Maximizing Value in a Highly Complex Auction


Situation Overview

American Bancorporation, Inc. was the bank holding company (BHC) for American Bank of St. Paul, a community bank based in Saint Paul, Minnesota. The bank held approximately $310 million in assets, $155 million in loans and $280 million in deposits. Unlike more traditional banks, American Bancorporation offered a broader set of financial services capabilities through a wholly owned mortgage servicing subsidiary company.

American Bancorporation was notably the first community bank to involuntary file for Chapter 11 bankruptcy by its creditors following the financial crisis of 2008. After a five-year window of suspended dividend payments closed, trust-preferred securities (TruPS) holders filed petition for bankruptcy. This was the first instance of investors using involuntary bankruptcy as a strategy to enhance leverage and recovery in distressed BHC scenarios.

Based on deep investment banking expertise, as demonstrated by a successful track record of restructuring both community banks and a variety of other financial services organizations, Carl Marks Advisors was engaged as investment banker and exclusive financial advisor to sell American Bancorporation.

To maximize value for a BHC with such an unconventional operational structure, the sale of American Bancorporation required an innovative approach. Because the two divisions of American Bancorporation operated as independent entities, the company was marketable to a wide variety of strategic buyers with varying interests. The creative auction strategy developed by the team at Carl Marks Advisors allowed potential buyers to bid on the entire company, or bid on the community bank and mortgage services divisions independently.

Carl Marks Advisors negotiated an initial stalking horse bid in which Deerwood Bank, a Minnesota based community bank, agreed to purchase either the community bank alone for $10 million or the entire company for $15.7 million. The dual stalking horse bids laid the foundation for a highly competitive auction process during which Carl Marks Advisors marketed the opportunity to nearly 175 potential buyers.

Carl Marks Advisors conducted a highly complex, and successful auction. As bids were being placed for the bank, the mortgage services company and the company as a whole, detailed calculations and ongoing communications were required to ensure all parties were informed of the status of bids in the process. The Carl Marks Advisors team worked closely with bank and mortgage regulators to ensure the necessary approvals were in place on the sell and buy sides throughout the auction.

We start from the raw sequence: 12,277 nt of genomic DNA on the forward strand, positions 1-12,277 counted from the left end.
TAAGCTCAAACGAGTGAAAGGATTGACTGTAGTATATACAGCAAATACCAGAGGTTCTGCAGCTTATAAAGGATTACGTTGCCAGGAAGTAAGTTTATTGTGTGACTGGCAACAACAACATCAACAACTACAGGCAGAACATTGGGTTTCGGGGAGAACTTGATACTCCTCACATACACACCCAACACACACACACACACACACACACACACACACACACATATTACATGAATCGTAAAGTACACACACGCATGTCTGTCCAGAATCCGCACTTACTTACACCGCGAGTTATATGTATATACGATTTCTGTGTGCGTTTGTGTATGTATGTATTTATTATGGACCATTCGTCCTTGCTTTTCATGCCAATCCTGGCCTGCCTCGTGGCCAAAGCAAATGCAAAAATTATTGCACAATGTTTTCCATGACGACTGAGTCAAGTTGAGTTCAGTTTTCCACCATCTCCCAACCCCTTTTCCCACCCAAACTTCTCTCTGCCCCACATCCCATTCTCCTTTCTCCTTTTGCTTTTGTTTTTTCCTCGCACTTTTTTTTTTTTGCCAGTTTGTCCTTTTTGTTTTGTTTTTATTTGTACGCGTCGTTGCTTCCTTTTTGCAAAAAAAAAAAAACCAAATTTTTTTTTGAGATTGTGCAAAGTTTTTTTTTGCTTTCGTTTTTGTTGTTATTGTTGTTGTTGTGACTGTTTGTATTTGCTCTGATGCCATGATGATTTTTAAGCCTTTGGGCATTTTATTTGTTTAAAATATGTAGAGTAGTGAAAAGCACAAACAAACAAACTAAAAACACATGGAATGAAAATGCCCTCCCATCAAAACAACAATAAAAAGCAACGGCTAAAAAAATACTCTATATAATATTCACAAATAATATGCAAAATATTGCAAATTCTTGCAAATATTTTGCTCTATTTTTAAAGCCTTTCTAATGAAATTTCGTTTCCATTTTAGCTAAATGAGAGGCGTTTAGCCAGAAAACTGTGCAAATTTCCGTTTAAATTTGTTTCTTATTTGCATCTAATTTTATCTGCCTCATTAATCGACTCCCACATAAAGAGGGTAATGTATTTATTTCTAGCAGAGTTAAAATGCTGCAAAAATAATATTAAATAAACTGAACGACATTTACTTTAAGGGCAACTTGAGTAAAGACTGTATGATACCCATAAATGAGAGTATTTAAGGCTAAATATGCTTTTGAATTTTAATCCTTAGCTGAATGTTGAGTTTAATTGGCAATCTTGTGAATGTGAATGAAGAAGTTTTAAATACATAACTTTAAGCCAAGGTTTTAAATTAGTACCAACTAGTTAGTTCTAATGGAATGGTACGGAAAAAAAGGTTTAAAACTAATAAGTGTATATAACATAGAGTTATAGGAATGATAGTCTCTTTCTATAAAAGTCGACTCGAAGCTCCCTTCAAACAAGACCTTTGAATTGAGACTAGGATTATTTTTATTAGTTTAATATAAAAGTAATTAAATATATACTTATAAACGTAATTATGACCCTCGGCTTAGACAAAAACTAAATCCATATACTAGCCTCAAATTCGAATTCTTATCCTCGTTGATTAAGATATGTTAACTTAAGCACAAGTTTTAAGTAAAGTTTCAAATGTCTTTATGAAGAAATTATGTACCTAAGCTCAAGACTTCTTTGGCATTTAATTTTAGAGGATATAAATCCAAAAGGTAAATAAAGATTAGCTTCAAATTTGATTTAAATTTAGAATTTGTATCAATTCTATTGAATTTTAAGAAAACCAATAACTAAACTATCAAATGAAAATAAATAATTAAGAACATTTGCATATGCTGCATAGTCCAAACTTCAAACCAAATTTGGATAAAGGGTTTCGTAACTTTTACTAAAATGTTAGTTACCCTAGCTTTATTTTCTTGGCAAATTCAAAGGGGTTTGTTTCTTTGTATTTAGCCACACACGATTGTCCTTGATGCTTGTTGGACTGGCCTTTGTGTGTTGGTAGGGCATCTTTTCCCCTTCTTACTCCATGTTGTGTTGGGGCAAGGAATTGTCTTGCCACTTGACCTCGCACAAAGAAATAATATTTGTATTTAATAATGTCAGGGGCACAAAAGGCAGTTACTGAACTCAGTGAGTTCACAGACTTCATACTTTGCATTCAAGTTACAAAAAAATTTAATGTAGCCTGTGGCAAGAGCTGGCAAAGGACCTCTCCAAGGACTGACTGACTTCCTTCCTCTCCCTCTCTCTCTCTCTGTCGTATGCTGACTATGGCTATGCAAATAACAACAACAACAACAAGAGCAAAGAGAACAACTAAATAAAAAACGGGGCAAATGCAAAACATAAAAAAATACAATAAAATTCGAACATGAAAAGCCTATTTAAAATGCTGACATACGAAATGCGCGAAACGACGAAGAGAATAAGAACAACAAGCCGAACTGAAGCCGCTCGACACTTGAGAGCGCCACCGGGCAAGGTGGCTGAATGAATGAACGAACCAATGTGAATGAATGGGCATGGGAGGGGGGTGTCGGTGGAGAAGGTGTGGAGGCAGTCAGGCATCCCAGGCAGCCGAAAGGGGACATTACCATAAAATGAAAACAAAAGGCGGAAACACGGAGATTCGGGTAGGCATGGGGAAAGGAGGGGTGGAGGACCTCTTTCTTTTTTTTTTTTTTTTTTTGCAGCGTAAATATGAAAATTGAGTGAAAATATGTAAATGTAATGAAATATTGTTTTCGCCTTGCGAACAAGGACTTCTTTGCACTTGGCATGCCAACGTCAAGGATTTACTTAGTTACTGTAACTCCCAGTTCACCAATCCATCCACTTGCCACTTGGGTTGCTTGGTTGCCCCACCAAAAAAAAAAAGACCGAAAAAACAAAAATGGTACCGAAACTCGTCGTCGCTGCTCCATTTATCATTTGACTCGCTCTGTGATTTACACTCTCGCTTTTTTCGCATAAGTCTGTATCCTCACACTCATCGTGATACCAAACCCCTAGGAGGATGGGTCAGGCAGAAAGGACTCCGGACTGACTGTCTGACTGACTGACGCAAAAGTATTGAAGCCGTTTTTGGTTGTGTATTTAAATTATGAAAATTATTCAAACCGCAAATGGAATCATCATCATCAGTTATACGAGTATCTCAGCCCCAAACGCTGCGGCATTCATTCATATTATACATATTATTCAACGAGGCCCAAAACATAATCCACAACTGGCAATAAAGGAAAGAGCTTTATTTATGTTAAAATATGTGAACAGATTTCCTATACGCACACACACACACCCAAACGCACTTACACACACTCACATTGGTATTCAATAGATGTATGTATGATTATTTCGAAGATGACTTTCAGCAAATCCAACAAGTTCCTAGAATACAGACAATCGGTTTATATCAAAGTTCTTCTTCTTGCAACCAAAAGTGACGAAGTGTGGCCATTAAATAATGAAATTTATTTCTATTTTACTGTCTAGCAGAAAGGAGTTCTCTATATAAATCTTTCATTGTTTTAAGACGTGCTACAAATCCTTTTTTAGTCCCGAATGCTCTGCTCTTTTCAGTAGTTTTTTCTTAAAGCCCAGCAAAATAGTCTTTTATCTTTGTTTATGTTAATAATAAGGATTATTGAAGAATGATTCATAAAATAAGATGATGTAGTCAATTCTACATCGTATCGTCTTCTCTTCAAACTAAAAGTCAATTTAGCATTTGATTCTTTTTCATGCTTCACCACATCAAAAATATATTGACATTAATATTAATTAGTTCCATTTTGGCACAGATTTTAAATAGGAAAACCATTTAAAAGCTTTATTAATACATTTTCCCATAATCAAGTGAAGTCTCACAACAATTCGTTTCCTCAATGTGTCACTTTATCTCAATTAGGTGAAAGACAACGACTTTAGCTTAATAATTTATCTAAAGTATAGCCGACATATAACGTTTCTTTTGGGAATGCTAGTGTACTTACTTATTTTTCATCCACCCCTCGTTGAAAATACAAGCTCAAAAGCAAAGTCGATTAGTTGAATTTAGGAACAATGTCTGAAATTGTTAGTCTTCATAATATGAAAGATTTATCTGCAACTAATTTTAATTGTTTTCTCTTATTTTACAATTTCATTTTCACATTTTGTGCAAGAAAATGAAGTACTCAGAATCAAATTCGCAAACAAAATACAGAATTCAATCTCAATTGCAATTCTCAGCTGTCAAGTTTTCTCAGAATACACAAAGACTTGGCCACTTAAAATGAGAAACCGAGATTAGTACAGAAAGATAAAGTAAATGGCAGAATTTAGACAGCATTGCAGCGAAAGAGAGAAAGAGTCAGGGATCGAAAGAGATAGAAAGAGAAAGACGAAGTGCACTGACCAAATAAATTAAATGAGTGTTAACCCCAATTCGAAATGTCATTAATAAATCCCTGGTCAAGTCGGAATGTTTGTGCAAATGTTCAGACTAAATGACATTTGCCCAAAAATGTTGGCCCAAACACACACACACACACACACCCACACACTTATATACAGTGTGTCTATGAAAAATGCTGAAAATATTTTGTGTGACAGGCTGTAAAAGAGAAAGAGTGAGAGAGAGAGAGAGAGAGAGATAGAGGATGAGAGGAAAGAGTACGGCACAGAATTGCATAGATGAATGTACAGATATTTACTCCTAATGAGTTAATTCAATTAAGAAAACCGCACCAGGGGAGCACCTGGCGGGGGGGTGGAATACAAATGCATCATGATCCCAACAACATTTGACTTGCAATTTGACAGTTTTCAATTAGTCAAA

Ultimately, the sale of American Bancorporation was broken into two transactions. Deerwood Bank purchased the community bank for $7.3 million, while the mortgage services division was purchased by OSP, LLC, a local investment management firm, for $15.2 million. The combined value of the sale totaled $22.5 million, which represented a 40% increase on the stalking horse bid. The successful completion of both transactions allowed the client to receive near book value despite expectations that the company would trade significantly below.

  • The motivations of buyers and sellers are unique and nuanced across the spectrum of sectors in the financial services industry. When divisions of a bank or services company are sold separately, it takes deep M&A and financial services expertise to ensure optimal outcomes for each individual entity.
  • It is important to have a deep understanding of the advantages, disadvantages and regulatory issues tied to TruPS when selling a bank holding company. Dodd-Frank provisions post 2008 have largely excluded TruPS from regulatory capital. However, there are key exceptions and compliance allowances that a financial advisor must be familiar with in order to conduct a successful auction of a BHC.
  • Effective communication with regulators is crucial to ensure the process of selling a BHC runs smoothly and results in an optimal outcome. Especially when there are various regulations to comply with, being proactive and facilitating open dialogues can eliminate many of the roadblocks that may potentially hinder transactions.

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